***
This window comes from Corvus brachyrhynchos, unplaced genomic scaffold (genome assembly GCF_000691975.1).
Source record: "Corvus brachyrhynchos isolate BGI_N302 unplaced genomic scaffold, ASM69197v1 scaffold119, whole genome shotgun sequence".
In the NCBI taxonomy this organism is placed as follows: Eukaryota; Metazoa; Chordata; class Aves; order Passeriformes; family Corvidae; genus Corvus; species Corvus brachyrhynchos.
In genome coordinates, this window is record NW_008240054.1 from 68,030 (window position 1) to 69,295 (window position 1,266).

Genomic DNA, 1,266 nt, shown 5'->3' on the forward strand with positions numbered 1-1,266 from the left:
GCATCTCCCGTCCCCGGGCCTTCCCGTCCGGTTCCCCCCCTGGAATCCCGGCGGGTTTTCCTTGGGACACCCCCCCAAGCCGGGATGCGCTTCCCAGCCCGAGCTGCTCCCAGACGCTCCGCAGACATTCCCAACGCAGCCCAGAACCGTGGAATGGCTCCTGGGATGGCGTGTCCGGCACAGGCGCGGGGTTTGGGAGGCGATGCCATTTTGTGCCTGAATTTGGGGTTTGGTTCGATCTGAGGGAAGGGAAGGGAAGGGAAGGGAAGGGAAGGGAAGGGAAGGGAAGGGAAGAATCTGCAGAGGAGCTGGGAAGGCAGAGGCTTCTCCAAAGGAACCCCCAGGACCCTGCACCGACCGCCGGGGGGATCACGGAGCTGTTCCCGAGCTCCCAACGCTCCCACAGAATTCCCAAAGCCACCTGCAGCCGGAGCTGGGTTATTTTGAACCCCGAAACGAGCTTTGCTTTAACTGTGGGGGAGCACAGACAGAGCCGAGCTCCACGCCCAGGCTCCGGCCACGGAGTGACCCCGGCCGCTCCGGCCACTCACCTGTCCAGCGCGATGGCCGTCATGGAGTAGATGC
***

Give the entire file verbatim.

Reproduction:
This window comes from Corvus brachyrhynchos, unplaced genomic scaffold (genome assembly GCF_000691975.1).
Source record: "Corvus brachyrhynchos isolate BGI_N302 unplaced genomic scaffold, ASM69197v1 scaffold119, whole genome shotgun sequence".
In the NCBI taxonomy this organism is placed as follows: Eukaryota; Metazoa; Chordata; class Aves; order Passeriformes; family Corvidae; genus Corvus; species Corvus brachyrhynchos.
In genome coordinates, this window is record NW_008240054.1 from 68,030 (window position 1) to 69,295 (window position 1,266).

Genomic DNA, 1,266 nt, shown 5'->3' on the forward strand with positions numbered 1-1,266 from the left:
GCATCTCCCGTCCCCGGGCCTTCCCGTCCGGTTCCCCCCCTGGAATCCCGGCGGGTTTTCCTTGGGACACCCCCCCAAGCCGGGATGCGCTTCCCAGCCCGAGCTGCTCCCAGACGCTCCGCAGACATTCCCAACGCAGCCCAGAACCGTGGAATGGCTCCTGGGATGGCGTGTCCGGCACAGGCGCGGGGTTTGGGAGGCGATGCCATTTTGTGCCTGAATTTGGGGTTTGGTTCGATCTGAGGGAAGGGAAGGGAAGGGAAGGGAAGGGAAGGGAAGGGAAGGGAAGGGAAGAATCTGCAGAGGAGCTGGGAAGGCAGAGGCTTCTCCAAAGGAACCCCCAGGACCCTGCACCGACCGCCGGGGGGATCACGGAGCTGTTCCCGAGCTCCCAACGCTCCCACAGAATTCCCAAAGCCACCTGCAGCCGGAGCTGGGTTATTTTGAACCCCGAAACGAGCTTTGCTTTAACTGTGGGGGAGCACAGACAGAGCCGAGCTCCACGCCCAGGCTCCGGCCACGGAGTGACCCCGGCCGCTCCGGCCACTCACCTGTCCAGCGCGATGGCCGTCATGGAGTAGATGC